"Game over" in electronic ratings race?


The folks at The Media Audit/Ipsos would no doubt disagree, but CL King analyst Jim Boyle says "it is game over, we think" now that Arbitron now has PPM contracts covering about 90% of the radio revenues in the top 50 markets. With this week’s addition of Radio One, Boyle notes that Arbitron has signed PPM deals with nine of the top 10 groups and 13 of the top 15.

Arbitron reports its Q3 financial results tomorrow and will provide guidance to The Street. Boyle has a "Neutral" rating on the stock and notes that his estimate of 1.37 in earnings per share for all of 2007 is five cents below the consensus. He thinks that will take into account the extra spending Arbitron is doing on PPM to hit in-tab delivery guarantees and avoid have to make rebate payments to stations. "Even if no PPM rebate is ever paid, the higher-than expected-costs to avoid crossing the guarantee level should be an investor concern, in our view. If the rebound has largely occurred and minimal added costs are needed, that’s a plus for ARB’s margins improving as expected next year. However, a new cry has arisen from radio clients that want the rebate extended to shortfalls in select demographics, where the participation shortfall is often 40%-50% below goal and might require longer, higher incentives to fix," Boyle told clients in a research note.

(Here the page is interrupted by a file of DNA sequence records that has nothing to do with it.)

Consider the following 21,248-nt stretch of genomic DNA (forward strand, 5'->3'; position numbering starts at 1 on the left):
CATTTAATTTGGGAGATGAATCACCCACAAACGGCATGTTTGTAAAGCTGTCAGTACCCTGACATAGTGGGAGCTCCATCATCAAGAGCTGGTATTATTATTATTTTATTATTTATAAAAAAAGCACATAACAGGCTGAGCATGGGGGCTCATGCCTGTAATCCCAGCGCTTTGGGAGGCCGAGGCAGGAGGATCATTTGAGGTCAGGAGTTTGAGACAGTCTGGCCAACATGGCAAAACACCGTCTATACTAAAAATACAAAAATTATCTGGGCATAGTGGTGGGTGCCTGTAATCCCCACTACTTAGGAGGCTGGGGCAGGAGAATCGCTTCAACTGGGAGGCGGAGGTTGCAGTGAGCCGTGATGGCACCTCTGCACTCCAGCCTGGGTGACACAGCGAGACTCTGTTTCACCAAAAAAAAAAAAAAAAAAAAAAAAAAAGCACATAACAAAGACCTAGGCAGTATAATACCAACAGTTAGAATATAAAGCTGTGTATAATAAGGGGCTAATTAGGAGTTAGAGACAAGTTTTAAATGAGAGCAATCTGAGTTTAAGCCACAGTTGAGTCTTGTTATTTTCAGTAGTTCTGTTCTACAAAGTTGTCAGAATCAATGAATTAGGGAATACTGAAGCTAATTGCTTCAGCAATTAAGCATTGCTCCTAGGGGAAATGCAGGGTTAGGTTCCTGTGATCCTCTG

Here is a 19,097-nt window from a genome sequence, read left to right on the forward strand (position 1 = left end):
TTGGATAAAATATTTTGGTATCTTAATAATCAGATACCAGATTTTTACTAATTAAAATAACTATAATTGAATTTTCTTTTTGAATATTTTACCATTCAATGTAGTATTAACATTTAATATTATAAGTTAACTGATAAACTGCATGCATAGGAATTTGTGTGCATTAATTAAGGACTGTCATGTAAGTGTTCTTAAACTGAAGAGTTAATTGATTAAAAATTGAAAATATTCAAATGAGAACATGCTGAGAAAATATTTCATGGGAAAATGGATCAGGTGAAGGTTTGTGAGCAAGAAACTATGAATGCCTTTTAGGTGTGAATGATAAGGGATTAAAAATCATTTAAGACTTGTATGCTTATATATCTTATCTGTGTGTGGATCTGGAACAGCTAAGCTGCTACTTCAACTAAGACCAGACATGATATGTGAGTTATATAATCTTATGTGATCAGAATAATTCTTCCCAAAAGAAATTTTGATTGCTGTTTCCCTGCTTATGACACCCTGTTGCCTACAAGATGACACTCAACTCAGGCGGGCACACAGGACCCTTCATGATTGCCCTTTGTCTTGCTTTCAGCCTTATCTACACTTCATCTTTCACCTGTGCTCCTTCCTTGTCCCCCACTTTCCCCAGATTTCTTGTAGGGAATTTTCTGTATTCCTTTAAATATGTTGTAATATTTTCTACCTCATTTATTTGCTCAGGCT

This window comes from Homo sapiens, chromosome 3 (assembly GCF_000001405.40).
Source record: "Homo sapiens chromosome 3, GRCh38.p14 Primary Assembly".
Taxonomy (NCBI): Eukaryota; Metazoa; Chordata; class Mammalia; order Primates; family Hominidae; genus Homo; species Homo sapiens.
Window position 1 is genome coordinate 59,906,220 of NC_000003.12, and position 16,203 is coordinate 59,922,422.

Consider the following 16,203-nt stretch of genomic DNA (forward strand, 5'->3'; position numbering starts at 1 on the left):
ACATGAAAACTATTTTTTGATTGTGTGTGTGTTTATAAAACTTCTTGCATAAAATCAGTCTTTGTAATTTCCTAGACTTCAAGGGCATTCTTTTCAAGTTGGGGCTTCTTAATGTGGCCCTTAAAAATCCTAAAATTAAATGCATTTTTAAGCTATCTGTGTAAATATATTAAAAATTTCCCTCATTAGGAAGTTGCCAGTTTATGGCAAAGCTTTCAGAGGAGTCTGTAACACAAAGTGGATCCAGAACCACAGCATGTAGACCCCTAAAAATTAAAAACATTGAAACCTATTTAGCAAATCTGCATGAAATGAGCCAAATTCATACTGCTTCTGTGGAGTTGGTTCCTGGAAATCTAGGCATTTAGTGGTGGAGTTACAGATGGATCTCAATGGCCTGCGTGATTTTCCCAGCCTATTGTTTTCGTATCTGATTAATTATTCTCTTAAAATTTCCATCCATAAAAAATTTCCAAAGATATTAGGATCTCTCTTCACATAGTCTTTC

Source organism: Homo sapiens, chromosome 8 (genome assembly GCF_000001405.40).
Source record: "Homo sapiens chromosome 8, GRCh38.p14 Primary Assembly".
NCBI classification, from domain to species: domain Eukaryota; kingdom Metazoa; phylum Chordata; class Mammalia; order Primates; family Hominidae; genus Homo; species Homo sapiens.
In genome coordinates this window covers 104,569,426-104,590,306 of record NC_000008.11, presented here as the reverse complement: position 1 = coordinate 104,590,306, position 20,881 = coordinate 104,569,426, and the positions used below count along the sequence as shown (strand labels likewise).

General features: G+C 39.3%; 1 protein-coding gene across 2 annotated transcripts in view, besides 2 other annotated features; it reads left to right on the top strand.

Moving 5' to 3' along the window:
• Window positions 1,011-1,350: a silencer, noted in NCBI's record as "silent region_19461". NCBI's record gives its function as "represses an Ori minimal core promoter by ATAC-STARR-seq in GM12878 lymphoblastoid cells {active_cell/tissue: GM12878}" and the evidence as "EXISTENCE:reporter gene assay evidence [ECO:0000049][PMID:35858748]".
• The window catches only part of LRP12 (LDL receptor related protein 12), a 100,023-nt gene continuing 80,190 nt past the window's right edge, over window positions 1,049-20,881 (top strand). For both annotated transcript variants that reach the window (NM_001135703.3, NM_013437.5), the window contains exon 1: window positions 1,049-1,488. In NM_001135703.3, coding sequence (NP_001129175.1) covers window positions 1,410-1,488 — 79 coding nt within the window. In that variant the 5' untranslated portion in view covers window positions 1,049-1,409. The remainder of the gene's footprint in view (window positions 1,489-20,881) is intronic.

RBR observation: Several large radio groups, led by Clear Channel, are still committed to finance testing of the TMA/Ipsos system as a cheaper and, they hope, even better alternative to PPM. It may be premature to call "game over" until that funding dries up. Arbitron contracts do not run forever. For example, the Radio One contract is for five years. So, how would a potential transition work? Radio groups could continue to honor their contracts for PPM and pay for the rollout of TMA/Ipsos, but then not renew for PPM as their contracts expire. This, however, would assume success on two fronts: 1) That the TMA/Ipsos system is proven to work as well as or better than PPM; and 2) The cost savings are big enough to justify the radio groups taking a short-term hit from paying for two ratings services. Those are two big "ifs" and Arbitron clearly has a market advantage by having PPM already up and running and rapidly expanding to additional markets.